The trend toward local, seasonal eating is certainly great news for local farmers and the environment. But depending on where you live and the time of year, a strictly local diet might not always be the best health or financial choice, since limited availability makes a healthy, varied, and affordable diet tough.
Eating locally can ensure quality and cleanliness of food, and it usually means that the food is organically grown. When you eat locally, whether from a farmer's market or direct from the farm, you also created a partnership with the farmer. You can visit the farm, ask questions about growing and harvesting practices, and in some cases even be part of the seasonal production. You can also opt to join a local CSA (Community Sponsored/Supported Agriculture), a fairly new model of food production, sales and distribution that delivers a weekly basket brimming with fruit, vegetables, flowers, and herbs. Most CSA farms partner with bread, cheese, egg and meat producers, as well. Check out www.localharvest.org to find your nearest CSA.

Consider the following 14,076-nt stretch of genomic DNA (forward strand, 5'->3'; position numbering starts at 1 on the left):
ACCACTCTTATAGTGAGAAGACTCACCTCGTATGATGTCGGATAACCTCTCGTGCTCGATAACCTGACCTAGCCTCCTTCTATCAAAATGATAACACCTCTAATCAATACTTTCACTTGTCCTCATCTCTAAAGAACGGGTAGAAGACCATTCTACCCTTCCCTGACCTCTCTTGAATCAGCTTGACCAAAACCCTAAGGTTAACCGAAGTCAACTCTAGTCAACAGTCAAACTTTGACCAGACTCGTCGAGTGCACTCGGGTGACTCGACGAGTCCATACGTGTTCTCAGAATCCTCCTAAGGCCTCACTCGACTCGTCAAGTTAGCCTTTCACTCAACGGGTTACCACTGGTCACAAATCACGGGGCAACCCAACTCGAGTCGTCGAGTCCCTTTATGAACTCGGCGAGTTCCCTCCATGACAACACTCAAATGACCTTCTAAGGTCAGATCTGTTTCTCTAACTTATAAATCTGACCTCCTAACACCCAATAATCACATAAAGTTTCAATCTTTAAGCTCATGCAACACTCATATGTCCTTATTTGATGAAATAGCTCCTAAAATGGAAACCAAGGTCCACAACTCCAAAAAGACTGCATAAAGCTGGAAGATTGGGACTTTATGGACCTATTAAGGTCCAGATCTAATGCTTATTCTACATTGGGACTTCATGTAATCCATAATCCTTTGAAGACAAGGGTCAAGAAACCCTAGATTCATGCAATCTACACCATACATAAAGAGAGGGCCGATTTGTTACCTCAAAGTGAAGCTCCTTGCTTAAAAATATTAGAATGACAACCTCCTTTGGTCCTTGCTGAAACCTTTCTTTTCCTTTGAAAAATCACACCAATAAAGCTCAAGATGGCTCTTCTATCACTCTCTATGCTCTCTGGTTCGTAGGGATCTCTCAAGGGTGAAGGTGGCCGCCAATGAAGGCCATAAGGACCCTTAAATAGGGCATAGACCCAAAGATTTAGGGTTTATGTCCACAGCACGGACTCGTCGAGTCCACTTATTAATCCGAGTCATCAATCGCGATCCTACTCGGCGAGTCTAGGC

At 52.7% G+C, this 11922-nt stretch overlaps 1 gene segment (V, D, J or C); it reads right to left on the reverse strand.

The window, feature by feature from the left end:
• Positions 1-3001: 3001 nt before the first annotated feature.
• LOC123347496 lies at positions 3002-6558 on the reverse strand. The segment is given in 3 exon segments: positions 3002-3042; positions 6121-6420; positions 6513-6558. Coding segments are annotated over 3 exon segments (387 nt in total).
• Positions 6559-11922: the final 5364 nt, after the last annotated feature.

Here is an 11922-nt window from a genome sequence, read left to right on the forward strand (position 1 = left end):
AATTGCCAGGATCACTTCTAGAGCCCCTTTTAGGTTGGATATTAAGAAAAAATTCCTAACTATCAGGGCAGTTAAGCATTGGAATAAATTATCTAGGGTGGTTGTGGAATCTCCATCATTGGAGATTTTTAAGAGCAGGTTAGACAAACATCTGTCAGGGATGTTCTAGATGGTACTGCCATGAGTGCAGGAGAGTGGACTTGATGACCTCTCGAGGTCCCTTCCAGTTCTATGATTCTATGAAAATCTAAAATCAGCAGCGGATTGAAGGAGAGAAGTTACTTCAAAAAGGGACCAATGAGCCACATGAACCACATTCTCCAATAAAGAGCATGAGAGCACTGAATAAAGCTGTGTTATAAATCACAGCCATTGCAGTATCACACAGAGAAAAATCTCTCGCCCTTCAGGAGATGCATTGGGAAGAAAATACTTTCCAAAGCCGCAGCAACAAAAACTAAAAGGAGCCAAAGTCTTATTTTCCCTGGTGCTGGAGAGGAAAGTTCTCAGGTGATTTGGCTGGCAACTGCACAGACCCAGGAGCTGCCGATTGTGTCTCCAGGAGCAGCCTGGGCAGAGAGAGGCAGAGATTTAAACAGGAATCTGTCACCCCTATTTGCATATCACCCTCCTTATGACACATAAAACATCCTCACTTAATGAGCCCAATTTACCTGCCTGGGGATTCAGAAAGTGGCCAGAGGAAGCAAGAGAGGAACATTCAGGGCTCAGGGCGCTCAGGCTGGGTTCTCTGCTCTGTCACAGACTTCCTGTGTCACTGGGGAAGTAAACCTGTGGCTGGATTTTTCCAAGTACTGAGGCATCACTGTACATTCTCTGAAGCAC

But back to your question. The real data behind whether locally grown, organic produce is better in strictly nutritional terms is more difficult to find. To our knowledge, it has not been definitively proven either way. Not even the USDA, which certifies food as organic, claims that it is more nutritious. Produce, however, definitely changes once it is picked. Temperature variations, transport time, and exposure to light all expedite deterioration, which means changes in water content, texture, color, microbial content, and ultimately, nutrient quality and content. Simply stated, the closer you live to where it was grown, the better it will most likely be for you.
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